German Election—Each-Way Bet


German Election—Each-Way Bet

In two weeks, the German electorate will cast their vote for the government that will rule their nation over the next four years. The result of that election is now anyone’s guess.

Talk about a seesaw! German polls indicate that the upcoming federal election is going to be a nail-biter.

That the result will lead to another cobbling together of an unwieldy coalition of uncomfortable bedmates seems a foregone conclusion. But who will ally with whom remains an open question.

Chancellor Merkel has gone public with her intentions to dump Germany’s left-of-center Social Democrats in favor of the business-oriented Free Democratic Party (fdp). The fdp’s East German orientation may be more within her comfort zone, as she hails from Germany’s east herself.

The real question is, if more of the vote on polling day goes to the Social Democratic Party (sdp) leader, Frank Walter Steinmeier, which parties he will choose to engage with in coalition. If he looks further left and engages the Green Party and the current opposition Left Party (at present a seemingly unlikely proposition), then the most recent polls indicate the combined vote would marginally exceed that of a Christian Democrat/Christian Socialist/fdp alliance.

German coalitions are renowned for establishing unlikely alliances. Few have really lasted the distance that Chancellor Merkel’s present group of oft-squabbling partners has.

Recently a couple of contentious issues have caused the polls to seesaw—and lay questions open as to which party would be willing to ally with the other.

The settling of the deal for Canadian/Austrian combine Magna to take over the ailing gmh auto manufacturer Opel would seem to have boosted Chancellor Merkel’s standing. Yet that may well be offset by the two issues that have recently arisen involving the Bundeswehr, Germany’s military force.

Much bad publicity has followed the German initiative in Afghanistan calling in a U.S. Air Force strike that seems to have gone wrong. “Germany’s unpopular mission in Afghanistan, where it has more than 4,200 troops, has been put in the spotlight by a German-ordered September 4 airstrike near Kunduz in which civilians appear to have died,” Associated Press reported.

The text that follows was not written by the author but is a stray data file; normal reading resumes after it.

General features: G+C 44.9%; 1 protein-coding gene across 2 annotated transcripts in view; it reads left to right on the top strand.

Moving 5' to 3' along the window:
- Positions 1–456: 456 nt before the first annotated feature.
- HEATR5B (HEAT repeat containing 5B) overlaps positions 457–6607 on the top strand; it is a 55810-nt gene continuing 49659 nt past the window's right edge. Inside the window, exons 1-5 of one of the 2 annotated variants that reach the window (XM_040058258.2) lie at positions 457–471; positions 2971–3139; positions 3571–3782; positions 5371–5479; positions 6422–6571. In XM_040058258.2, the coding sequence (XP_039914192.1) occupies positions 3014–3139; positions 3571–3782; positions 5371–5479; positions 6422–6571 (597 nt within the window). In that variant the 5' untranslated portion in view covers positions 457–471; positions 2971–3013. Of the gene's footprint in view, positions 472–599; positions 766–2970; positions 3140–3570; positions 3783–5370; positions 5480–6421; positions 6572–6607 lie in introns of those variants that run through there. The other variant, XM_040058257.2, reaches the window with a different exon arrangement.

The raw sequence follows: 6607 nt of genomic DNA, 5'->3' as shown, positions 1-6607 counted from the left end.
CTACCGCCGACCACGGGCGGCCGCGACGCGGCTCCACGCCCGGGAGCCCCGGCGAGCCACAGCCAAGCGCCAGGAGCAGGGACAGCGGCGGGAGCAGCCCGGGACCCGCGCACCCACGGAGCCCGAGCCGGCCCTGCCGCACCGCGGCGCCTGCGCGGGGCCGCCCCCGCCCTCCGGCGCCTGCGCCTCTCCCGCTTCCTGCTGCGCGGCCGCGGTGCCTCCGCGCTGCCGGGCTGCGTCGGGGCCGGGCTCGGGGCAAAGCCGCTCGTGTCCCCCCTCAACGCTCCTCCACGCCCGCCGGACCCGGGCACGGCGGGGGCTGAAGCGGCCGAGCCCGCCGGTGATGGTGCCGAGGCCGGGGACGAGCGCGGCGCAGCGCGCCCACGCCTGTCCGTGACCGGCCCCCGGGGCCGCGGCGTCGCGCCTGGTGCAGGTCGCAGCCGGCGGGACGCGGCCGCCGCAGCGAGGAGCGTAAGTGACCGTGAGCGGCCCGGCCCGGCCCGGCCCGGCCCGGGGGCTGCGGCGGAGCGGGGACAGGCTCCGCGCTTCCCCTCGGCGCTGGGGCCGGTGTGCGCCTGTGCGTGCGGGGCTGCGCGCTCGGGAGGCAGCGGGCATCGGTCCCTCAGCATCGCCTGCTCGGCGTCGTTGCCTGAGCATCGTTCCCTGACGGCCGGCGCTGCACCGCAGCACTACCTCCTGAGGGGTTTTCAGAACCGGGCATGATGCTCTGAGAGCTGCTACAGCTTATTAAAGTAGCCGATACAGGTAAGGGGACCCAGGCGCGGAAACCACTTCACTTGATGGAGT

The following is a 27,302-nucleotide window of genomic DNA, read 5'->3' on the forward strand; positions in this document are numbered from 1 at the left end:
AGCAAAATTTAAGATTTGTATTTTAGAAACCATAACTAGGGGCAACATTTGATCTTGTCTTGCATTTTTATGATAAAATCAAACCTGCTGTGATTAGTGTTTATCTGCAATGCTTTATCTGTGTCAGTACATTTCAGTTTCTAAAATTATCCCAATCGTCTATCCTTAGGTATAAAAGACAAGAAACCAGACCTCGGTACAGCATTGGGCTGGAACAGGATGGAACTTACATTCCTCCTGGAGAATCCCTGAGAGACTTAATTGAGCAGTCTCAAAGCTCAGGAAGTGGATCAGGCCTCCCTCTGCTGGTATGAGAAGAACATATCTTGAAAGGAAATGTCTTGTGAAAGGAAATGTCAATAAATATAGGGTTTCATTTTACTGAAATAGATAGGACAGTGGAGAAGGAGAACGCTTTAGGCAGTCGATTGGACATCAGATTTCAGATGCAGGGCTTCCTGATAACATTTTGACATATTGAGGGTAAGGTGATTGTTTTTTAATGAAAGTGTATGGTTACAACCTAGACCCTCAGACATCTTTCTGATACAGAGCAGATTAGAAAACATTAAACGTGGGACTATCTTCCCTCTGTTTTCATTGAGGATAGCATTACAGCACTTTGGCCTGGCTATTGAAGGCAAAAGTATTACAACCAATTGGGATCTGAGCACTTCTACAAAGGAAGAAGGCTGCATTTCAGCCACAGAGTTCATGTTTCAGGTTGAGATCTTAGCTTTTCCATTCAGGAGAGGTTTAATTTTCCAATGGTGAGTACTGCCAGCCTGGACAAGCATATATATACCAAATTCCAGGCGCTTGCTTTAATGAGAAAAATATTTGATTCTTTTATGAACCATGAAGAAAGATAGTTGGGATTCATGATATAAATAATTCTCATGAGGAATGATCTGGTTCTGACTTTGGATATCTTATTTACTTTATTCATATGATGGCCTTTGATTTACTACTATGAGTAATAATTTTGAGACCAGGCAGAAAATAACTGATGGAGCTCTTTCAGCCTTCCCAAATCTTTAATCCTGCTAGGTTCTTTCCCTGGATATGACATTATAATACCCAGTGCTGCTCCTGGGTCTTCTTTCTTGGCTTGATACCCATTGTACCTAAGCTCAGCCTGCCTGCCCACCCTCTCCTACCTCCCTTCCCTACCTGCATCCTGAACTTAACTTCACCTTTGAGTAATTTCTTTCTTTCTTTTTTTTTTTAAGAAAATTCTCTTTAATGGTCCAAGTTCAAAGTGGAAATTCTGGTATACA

Deutsche Welle commented, “With just weeks to go before the German general election, the unpopular Afghan conflict has been catapulted into the midst of campaign season.”

Even ex-Chancellor Gerhard Schröder, an sdp member, chimed in to the debate, calling this past weekend for German troops to be withdrawn by 2015.

With Chancellor Merkel calling for a nato team to investigate and report on the incident involving the controversial air strike, this issue promises to remain headline material right up to Germany’s crucial September 27 election.

Almost guaranteeing that German defense and security will be a hot campaign issue was another incident involving the Bundeswehr, reported last week by the team at Though greatly overshadowed by the earlier incident in Afghanistan, “The German Bundeswehr took its first victim at the Horn of Africa, in the aftermath of the massacre near Kunduz, Afghanistan. When German soldiers opened fire on a fleeing boat, a passenger was mortally wounded. The Bundeswehr had suspected the victim of intending to commit piracy and killed him in the vicinity of the Yemeni port city of Al Mukalla. … It appears out of the question that there will be repercussions for the German soldiers due to the fact that, according to reports, deadly fire was opened, though no concrete threat was posed to anyone.”

This latter incident has highlighted just how German “peace keeping” forces are being used to extend the role of the Bundeswehr into the political arena outside of Germany’s national borders. As observes, the legitimate role of the Bundeswehr has called for deployment of German warships off the Yemeni coast since early 2002, within the framework of the U.S.-led “war on terror” and also in support of the European Union’s anti-piracy campaign. However, “In light of the escalation of the civil war in Yemen, the German Navy, which has now taken its first victim, is now taking on the role of stabilizing pro-Western forces. This no longer corresponds to the official motive of its mission.”

If anti-war elements within Germany begin to tumble to the fact of German elites using the legitimate tasks of the Bundeswehr to escalate German involvement in the politics of other nations in the interests of German hegemony, the result could be quite a political hot potato for all sides in the run-up to the September election.

Given the unpredictable nature of the German political mind, the next two weeks promise to be a roller-coaster ride for the five main competing parties in this tremendously significant German election.

Read our editor in chief’s personal in the October edition of the Trumpet for an eye-opening account of just how significant this 2009 election in Germany truly is.